In Savvi Neufer’s kitchen is a large plastic tub with everything she needs to cook a meal at a moment’s notice: spices, baking powder, Ziploc bags, cookie cutters, olive oil, cutting boards, corkscrews, boxes of rice, paper plates and more. The tub is nearly as big as she is, so when it’s set on the counter, she has to stand on her tiptoes to reach inside. For now, this portable kitchen is the headquarters for Feed the Scene Denver, a one-woman effort to feed the Denver music scene, one band at a time. Feed the Scene was started on the East Coast by Rachel Taft, who recently gave Neufer permission to run her kitchen under the Feed the Scene umbrella in the hopes that together they can slowly build a national chain, an “Indieground Railroad” of people willing to feed and house bands. Now in her fifth month of cooking under the official Feed the Scene title, Neufer says she is slowly becoming Denver music’s den mother — a friendly face making sure that musicians have full stomachs, with plenty of vegetables, before they go on stage. When any local or touring band needs dinner before a show, baked goods for the long hours in a tour van or dessert to follow up a catered meal, Neufer provides it — out of her own pocket, at no cost to the musicians. Being Denver music’s den mother means cooking at midnight and having strangers in her home at a moment’s notice. It’s a lot of work for one woman, but cooking has always been something that Neufer enjoyed.
In fact, her idea of a fun date is a “chopped challenge” — in which she has to instantly come up with a delicious meal from a basket of mystery items; her idea of a fun night is cooking for a crew. Since high school, she’s been cooking elaborate meals, easily spending $50 or more just to try out a new recipe and fill her house with the smell of cooking garlic. In college, she started inviting people over for “family dinners at Savvi’s,” a tradition that taught her how much she loved feeding people. Neufer has always been into the music scene, so when she discovered that small-time touring bands often had no way to eat anything other than fast food before a show, she decided to feed them. Word spread, and before she knew it, bands began contacting her.
“I can’t play music, and you don’t want me to sing,” Neufer says, “but I can cook you a badass meal.”
Neufer says her first band meals were pretty much just penne and sauce — something super-basic and off the cuff. Now the menu has evolved to include quinoa with sautéed zucchini and a lemon cream sauce; spicy vegan fajitas; scones of savory spinach and sun-dried tomato; shrimp scampi with spinach in a white-wine and butter sauce; bacon-wrapped asparagus; chocolate cupcakes with chai frosting; and vegan chile-chocolate brownies. Neufer has never worked in a kitchen and has no official training, but she’s great at making food that sounds fancy, “smells yummy” and satisfies everyone.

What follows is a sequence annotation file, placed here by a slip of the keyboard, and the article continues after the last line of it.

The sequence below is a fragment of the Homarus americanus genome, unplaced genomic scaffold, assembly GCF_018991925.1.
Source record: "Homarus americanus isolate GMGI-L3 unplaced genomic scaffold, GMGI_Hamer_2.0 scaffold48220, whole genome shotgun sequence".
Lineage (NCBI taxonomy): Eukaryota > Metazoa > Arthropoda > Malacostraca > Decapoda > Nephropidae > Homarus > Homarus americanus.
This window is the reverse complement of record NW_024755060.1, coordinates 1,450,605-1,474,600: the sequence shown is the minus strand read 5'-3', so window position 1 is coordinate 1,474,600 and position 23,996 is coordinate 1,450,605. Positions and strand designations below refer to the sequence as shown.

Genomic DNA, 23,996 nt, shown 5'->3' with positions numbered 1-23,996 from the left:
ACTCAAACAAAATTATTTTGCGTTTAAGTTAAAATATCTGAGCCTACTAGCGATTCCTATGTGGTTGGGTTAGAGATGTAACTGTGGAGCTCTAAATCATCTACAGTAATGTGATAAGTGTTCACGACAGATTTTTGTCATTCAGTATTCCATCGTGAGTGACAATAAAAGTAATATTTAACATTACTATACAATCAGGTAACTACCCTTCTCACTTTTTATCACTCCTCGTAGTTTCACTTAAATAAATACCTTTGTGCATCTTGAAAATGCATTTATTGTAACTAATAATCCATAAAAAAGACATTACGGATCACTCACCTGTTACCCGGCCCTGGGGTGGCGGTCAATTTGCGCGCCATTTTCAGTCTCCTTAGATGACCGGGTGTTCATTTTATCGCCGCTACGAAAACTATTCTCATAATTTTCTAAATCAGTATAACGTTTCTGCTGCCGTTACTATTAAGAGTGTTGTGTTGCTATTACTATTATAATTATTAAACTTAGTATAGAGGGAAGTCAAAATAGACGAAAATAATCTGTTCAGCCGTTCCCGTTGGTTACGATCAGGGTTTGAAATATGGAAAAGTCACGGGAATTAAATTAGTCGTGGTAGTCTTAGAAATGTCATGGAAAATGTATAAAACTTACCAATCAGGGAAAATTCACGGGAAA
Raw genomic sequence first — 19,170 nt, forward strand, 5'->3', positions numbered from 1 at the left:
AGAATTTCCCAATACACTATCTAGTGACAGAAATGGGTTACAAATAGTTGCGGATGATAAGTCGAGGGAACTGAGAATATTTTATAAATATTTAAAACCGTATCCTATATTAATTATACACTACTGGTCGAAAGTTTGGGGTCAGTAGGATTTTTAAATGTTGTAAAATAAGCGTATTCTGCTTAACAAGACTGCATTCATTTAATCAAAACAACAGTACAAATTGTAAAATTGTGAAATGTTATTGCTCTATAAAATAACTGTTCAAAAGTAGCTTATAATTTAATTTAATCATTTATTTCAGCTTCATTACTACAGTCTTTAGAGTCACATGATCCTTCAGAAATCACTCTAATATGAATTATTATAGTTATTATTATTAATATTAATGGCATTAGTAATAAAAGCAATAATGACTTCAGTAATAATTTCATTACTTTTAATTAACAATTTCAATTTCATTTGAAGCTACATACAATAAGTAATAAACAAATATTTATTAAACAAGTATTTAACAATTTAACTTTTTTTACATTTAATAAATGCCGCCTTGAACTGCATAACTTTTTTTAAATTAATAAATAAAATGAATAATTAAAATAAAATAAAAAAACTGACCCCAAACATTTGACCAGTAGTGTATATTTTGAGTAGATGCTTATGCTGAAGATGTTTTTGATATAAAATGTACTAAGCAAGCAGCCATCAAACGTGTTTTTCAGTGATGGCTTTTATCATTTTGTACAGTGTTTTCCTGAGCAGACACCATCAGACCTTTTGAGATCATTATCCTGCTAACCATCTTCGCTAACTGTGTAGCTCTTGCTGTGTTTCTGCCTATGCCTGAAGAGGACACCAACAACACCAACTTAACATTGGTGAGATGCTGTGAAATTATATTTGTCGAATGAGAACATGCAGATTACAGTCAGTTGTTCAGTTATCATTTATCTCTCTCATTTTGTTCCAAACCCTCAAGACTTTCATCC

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Of course, with that yummy food comes a good dose of mothering, which, Neufer says, “the scene will just shut up and take.” Most bands find out about Feed the Scene through Facebook, so Neufer has acquired 200 new Facebook friends in the past six months. She has friends all over the country now, and when she actually meets them in person, she feels like she already knows them well enough to insist on a hug.
“I always just tell the musicians, ‘You have a hug for me!’” Neufer says. “I tell them, ‘You’d better put your sweaty, stinky, in-the-van-for-four-days arms around me. I’m short, so your armpit is going to be in my face, but we’re friends, so I don’t care. Hug me, and then we’ll eat.’”
Neufer currently funds Feed the Scene Denver with her day job as a Jimmy John’s delivery driver, but she hopes to eventually build the project into a self-sustaining catering service. That will take time, volunteers and money. She recently hosted a bake sale to take the first step toward that goal, and successfully raised a little over $50 — enough to clear the minimum deposit for a new bank account in Feed the Scene’s name.